The next morning Zia was at work before the others got there. He had bought himself his own heavy-duty broom. In time the rest of the crew shrugged their shoulders and smiled. There was no dearth of weirdoes in Cambridge. Every second fellow, tutor or don was a nutcase. Now there was one more. […] Zia was a manic worker […] Zia’s attitude to the work was perverse: the more he abhorred his new-found métier, the more meticulous he became […] This was the enemy, the origi- nal sin, the evil cornucopia of human waste on which the whole of mankind would choke and die. […]

There is only one purpose to life; only one ontological, epistemological, teleological end to and reason for creation: shit. What you eat, you shit. The more you consume, the more you shit. That is it, tortillas, shepherd’s pie, doner kebabs or gyros as the Greeks call them, photographic films, computers, cars and car exhausts, woollens, synthetics, everything equals everything. There is not a grain of excess in the universe. All is accounted for. Yes, whoever sat up there in the sky was first, last, middle and sideways an accountant.

INDIAN LITERATURE IN ENGLISH: AN INTRODUCTION PROF. DR. C. REINFANDT SS 2008 UNIVERSITÄT TÜBINGEN

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LECTURE 9 PAGE 4

And who clears the detritus in the universe? It is the sweepers of the world who must continually clean up the shit of human kind and canine kind and one other kind that is the nemesis, the diabolical and true Satan for Zia Khan. The other kind so beloved of nature lovers like Wordsworth, Kalidasa, Shelley, Keats and a hundred others who should have been forced to be sweepers before they were allowed to write a word about the joys of creation, the other kind, or rather the most unkind: the trees on this damned planet, earth.

It was during his first autumn that Zia realized why the American term for it was far more appropriate. Was there ever a more apt name for a season, or the human condition, than the fall? There is nothing, absolutely nothing, in the chronicles of mankind’s suffering as great, as fallen, as symbolic and symptomatic, as overwhelming as fall, with or without the definite article. […]

Autumn had indeed exacted a terrible price from Zia. It seemed to him that Allah, too, had taken a fall. Zia didn’t bother to pray these days. Allah had ceased to matter to him any more. […]

Dump the job? How could he? As long as he had it, he had every reason to catch up on sleep all day and not go to supervisions or lectures where he would have to study that most barren of subjects, pure maths.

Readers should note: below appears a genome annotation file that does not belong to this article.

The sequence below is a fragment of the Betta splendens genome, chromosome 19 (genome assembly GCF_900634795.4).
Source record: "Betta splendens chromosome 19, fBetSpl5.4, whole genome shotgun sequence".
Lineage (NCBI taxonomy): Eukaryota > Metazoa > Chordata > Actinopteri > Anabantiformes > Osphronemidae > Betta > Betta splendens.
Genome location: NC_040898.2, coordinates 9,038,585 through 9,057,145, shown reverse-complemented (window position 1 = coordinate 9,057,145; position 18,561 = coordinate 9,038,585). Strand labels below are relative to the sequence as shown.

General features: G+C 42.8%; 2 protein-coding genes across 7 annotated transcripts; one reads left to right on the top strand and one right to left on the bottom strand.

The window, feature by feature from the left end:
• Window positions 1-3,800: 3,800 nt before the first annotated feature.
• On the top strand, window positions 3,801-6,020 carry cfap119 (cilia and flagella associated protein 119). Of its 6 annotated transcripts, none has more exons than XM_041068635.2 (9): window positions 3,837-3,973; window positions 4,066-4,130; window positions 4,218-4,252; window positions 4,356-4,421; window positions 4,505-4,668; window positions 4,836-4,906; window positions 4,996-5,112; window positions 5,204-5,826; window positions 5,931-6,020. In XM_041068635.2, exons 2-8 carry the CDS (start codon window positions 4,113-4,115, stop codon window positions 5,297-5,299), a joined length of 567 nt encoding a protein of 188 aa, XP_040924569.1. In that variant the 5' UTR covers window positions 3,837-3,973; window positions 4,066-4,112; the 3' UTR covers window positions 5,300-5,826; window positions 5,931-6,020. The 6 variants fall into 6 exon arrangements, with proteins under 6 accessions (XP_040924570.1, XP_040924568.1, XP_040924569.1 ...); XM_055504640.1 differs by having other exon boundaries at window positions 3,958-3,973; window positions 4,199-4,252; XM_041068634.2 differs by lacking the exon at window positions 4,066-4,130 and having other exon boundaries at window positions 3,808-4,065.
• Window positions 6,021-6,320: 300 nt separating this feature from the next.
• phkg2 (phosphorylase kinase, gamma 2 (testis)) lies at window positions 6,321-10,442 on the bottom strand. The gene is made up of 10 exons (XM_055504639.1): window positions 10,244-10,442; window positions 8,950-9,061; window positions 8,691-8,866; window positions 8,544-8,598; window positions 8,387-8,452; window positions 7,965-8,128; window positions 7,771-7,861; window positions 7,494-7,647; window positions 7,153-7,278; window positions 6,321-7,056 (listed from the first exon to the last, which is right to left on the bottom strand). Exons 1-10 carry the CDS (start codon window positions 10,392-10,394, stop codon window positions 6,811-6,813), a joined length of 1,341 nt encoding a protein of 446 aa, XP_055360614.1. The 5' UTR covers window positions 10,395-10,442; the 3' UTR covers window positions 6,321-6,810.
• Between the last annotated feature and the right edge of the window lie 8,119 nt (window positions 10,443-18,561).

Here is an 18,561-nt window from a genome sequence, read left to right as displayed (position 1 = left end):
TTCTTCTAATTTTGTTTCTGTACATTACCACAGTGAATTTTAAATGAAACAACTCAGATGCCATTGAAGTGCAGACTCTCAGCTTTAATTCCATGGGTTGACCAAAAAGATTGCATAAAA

(59)

‘Do you remember what you has written about traitors when you were one of us?’ Tejas said, ‘How could I forget?’ but it was as though he was not listening any more. He

was intrigued by the phrase ‘to take care of someone’. How often had he heard it said that God takes care of his own. He himself had sworn to ‘take care of Amanat’ when his brother had threatened to reveal his arms-trade activities to the media. James had told Nawaaz, ‘We take care of our customers, come what may.’ And when Shakta Muni had picked him up from the police lockup he had assured him, ‘We take care of our own … one way or the other.’ Now Nawaaz Irfan, his devoted disciple, would take care of him.

It was odd, but the last thing he recalled was something Amanat’s Kabir had said to- wards the end of his book: ‘There’s only one God and Her name is Life. She is the only one worthy of worship. All else is irrelevant.’

(60)

[Letter from Amanat to Zia after Zia has vanished] Come home, Zia […] Let’s put up our feet and talk about old times. About Abbajaan,

Zubeida Khaala and Aunt Antonia. And yes, of dear Ammijaan too. Love, Amanat

INDIAN LITERATURE IN ENGLISH: AN INTRODUCTION PROF. DR. C. REINFANDT SS 2008 UNIVERSITÄT TÜBINGEN

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LECTURE 9 PAGE 5

2) The Postcolonial Exotic?!

> Arundhati Roy, The God of Small Things (1997) > Kiran Desai, The Inheritance of Loss (2006)

Can one discuss The God of Small Things without addressing the Roy phenomenon that, as Graham Huggan tells us, paradigmatically exemplifies how the production and dissemi- nation of Indian writing in English colludes with the construction and marketing of ‘Indo- chic’?

(Wiemann 2008, 274)